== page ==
I moved on to Riyadh which had one immediately disturbing feature. There were small planes flying over the suburbs almost constantly and when I asked, I was told they were spraying DDT (Dichlorodiphenyltrichloroethane) to keep down pests and to control disease. DDT’s connection to breast and other cancers, miscarriages, development delays, male infertility, nervous system and liver damage was already well-documented. Its use was outlawed in Britain in 1986 and banned worldwide in 2001 with a few exceptional cases.

ASIDE: My hotel had a weird bath. A very heavy spherical rubbed ball sat on the outlet, but there was no sign of any inlet. You turned the tap on and the water pressure lifted the ball and filled the bath, switch it off anf the ball blocked the hole. The water had a rusty colouration which added to the disturbing thought that the ‘fresh’ water was coming in through where every previous resident’s dirty water had flowed outward. Never seen this before or since

My Riyadh hotel waiters had an annoying habit too, when you arrived back to the hotel to get out of the 40+C heat, they would smile pleasantly and ask if you wanted a beer. But, of course, what they brought you was a Swiss non-alcoholic apple concoction that really did not hit the spot ‘as advertised’.

Riyadh taxi

Riyadh was also a nightmare for travel arrangements. There was an ‘Arabian Express’ system for reconfirming flights that had you back and forth to the airport. The taxis you needed to use were another frustration, the drivers threw a headdress over their meter and had no interest in what it might display. You had to negotiate a round-trip with them, including any waiting time arrangement, before setting off – without knowing how far it was, or how long it might take! These taxis were also notable for having their own biosphere, they were full of travelling mosquitoes.

ASIDE: I am familiar with the sciences, but one thing that has often worried me is why flies and mosquitoes do not get crushed at the rear of a plane, or taxi. A plane travels at say 400 knots, so is the fly achieving 405 knots as it flies up through the cabin? Another issue is Einstein’s theory of relativity which includes a time-dilution feature that says an air traveller’s lapsed time means he/she ages more slowly than those left on the ground. I’ve flown a great deal but have yet to note any anti-ageing effects. Perhaps pondering why flies aren’t smeared on the back of the cabin is prematurely ageing me and that cancels it out?

So, let’s get back to the Arabian Express. This meant I had to go to Riyadh airport two days before my outward flight to reconfirm my booking. This involved joining a large queue of largely Yemeni, Iranian and Pakistani labourers and wait my turn. They exhibited a complete lack of understanding of the concept of personal space – or of personal daintiness. I stupidly slipped sideways from the crush as I neared the desk. The Saudi official decided I had pushed in and sent me to the back of the queue. When I was finally served, I was reconfirmed, then told I had to do the same thing the next day for seat allocation. Which I duly did, yet many fellow travellers advised me that if a local prince decided to take the flight then they often dumped off any non-Arab, and I would have to start all over again.

I was transiting through Dhahran to Bahrain and my internal flight appeared to circle for fifteen minutes or more before landing, making my connection time even tighter. When my bag arrived, I threw it onto a trolley and started my jog from the internal terminal to the external. An old local grabbed the handle, wanting to push my trolley for me. I confess I lost it somewhat and shouted at him because he was holding me up.

Close up and personal

This prompted a first for me (first of three to date!), a guy in uniform suddenly appeared and drew a pistol, putting it to my head – it certainly got my attention and calmed me! He asked in good English what the problem was, and I explained my hurry and the old boy was holding me up. He politely said the old man had a living to make and lowered the pistol, I said please tell him we need to run. When we got to the other terminal the old boy made an outrageous demand for cash for the hundred-metre dash and I refused, giving him a lesser sum. I passed into a waiting area for my flight and was the only non-Arab in there as the old boy, leaning around the entrance harangued me in Arabic. My flight was delayed, and he had a good forty minutes to berate me. As you might imagine I was quite glad to leave.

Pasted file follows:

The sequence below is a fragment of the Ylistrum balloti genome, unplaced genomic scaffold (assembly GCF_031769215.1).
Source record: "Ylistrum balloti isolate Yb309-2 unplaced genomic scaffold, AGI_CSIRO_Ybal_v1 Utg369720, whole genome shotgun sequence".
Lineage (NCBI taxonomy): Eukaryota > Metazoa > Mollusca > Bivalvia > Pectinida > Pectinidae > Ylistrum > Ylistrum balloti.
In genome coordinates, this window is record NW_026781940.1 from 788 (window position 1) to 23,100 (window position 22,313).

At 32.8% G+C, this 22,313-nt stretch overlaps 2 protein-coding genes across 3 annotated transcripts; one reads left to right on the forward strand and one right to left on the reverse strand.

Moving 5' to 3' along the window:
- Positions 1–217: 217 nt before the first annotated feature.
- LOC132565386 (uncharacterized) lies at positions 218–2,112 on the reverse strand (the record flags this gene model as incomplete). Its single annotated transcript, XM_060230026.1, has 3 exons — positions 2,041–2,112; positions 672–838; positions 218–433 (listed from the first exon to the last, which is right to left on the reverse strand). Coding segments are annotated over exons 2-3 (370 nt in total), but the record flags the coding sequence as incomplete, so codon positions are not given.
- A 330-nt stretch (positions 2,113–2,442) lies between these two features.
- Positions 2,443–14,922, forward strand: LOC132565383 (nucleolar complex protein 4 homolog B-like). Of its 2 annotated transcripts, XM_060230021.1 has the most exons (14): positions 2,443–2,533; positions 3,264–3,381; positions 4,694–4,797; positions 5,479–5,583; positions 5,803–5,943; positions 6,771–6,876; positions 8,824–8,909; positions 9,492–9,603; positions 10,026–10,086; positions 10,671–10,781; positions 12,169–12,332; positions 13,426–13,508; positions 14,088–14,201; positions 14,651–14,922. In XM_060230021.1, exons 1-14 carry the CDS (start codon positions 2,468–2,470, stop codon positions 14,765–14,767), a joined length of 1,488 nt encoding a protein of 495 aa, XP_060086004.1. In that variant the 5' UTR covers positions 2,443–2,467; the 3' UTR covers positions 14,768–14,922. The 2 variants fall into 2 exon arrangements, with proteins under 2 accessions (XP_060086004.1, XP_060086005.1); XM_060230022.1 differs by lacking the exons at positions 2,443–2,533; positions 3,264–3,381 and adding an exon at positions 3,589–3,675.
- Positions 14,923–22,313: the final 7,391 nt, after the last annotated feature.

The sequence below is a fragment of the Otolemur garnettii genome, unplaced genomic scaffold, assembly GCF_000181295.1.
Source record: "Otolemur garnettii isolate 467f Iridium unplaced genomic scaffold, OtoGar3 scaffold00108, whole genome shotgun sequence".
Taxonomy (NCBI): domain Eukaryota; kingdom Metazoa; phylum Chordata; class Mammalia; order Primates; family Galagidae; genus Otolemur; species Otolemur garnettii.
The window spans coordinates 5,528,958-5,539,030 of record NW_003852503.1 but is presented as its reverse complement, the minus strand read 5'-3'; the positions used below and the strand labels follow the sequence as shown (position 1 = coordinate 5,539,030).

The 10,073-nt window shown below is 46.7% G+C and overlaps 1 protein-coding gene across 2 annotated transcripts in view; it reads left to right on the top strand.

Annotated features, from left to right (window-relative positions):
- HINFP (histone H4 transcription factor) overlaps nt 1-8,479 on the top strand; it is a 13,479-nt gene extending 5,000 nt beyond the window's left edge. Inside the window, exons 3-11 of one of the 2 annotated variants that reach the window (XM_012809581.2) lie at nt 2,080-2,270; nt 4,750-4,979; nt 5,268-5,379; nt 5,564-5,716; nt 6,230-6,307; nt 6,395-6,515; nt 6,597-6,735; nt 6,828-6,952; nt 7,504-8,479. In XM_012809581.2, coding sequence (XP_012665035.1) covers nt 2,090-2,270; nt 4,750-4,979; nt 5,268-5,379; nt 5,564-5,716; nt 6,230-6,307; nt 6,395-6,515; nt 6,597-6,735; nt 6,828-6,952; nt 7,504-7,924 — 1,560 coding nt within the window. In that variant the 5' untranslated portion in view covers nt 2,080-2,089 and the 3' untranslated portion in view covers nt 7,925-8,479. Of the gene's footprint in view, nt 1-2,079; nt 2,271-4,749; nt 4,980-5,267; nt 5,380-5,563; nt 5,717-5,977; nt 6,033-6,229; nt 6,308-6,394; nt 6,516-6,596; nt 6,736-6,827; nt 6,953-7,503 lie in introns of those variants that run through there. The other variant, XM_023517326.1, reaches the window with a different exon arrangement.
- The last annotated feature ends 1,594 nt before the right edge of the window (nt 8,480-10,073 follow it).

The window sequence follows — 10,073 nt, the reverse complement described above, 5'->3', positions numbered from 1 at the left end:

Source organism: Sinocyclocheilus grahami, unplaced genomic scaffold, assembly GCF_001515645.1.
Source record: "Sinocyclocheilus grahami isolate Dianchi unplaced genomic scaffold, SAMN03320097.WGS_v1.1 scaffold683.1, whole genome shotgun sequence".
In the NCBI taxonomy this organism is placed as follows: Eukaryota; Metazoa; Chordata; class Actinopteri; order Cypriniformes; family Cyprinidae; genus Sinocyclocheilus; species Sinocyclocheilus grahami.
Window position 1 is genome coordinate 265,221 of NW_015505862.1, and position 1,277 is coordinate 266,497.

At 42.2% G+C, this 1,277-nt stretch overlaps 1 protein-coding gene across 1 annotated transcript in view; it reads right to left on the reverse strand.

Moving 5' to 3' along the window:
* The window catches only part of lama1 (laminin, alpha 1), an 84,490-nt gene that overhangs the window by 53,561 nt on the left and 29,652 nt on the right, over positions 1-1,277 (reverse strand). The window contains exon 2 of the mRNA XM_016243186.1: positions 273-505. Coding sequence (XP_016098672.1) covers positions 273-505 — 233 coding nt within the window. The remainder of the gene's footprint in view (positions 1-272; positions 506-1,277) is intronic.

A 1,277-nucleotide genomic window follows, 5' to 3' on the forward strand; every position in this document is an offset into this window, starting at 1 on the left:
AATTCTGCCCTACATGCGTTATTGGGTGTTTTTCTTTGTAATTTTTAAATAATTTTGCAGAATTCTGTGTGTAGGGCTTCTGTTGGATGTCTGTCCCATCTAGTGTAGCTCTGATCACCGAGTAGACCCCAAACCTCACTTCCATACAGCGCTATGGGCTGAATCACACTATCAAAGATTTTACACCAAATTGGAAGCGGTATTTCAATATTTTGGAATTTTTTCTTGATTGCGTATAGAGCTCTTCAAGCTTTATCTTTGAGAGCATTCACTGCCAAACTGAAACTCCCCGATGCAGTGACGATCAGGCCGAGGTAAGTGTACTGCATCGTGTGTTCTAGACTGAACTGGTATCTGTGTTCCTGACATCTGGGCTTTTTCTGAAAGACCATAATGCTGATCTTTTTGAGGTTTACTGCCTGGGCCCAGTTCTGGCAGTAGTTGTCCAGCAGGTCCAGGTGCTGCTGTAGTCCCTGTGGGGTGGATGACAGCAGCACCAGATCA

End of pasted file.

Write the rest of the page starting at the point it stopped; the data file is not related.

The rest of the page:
Bahrain proved to be much more relaxing, I bought some electronics at the souk and even had a day on the Sheikh’s beach, where he was known often to host a barbecue. I managed several good meetings too.

From there I went to Abu Dhabi and Dubai, neither of them anything like the modern cities of today. Perhaps my lasting memory of both was their taxis. There were no road signs and no road numbers so if you were to attend an appointment you needed to take copious notes. Your client would direct you to him via a series of tall buildings, for example ‘head for a three-floor greenish building, then look to the south’ for another landmark, and so on. They’re little better today, particularly if you take a taxi from Abu Dhabi to Dubai, the driver has no knowledge of the other city and vice versa. Visiting my son at his current Dubai villa today, using an Emirates-supplied car from Dubai, we are still reduced to doing much the same, go to this road, this mall and then ourselves point out the final location.

Kuwait Tower – original one

Next stop was Kuwait, where I learned the ruling family ran the supply of booze and it was therefore a little more relaxed and again quite fruitful for sales.

When I got to my final stop, Cairo, I found it provided much broader scope, it was then the case that most of the Middle East was run by Egyptian engineers and Lebanese financiers. Egypt was emerging from close cooperation with the Soviet Union under Nasser. President Sadat was re-establishing links with the West, but many factories still bore the Soviet stamp and look, I visited for example the ex-333 Factory. This was an aerospace operation originally led in the 1950s by their group of German scientists, it was attacked by the Israelis in the 1960s and had more recently been expanded by the Soviets. While I was there it was negotiating deals with Rolls Royce Engines and Westland Helicopters.

I had to wait my turn in a majlis (a place of sitting or council), where I had to sit patiently until called forward. This was odd because I could listen to the other business conversations, which included Westland, as they went into details with the factory’s top people. They served a really bad coffee, which I stupidly drained quickly at first, but realised that they kept topping it up, so slowed my consumption.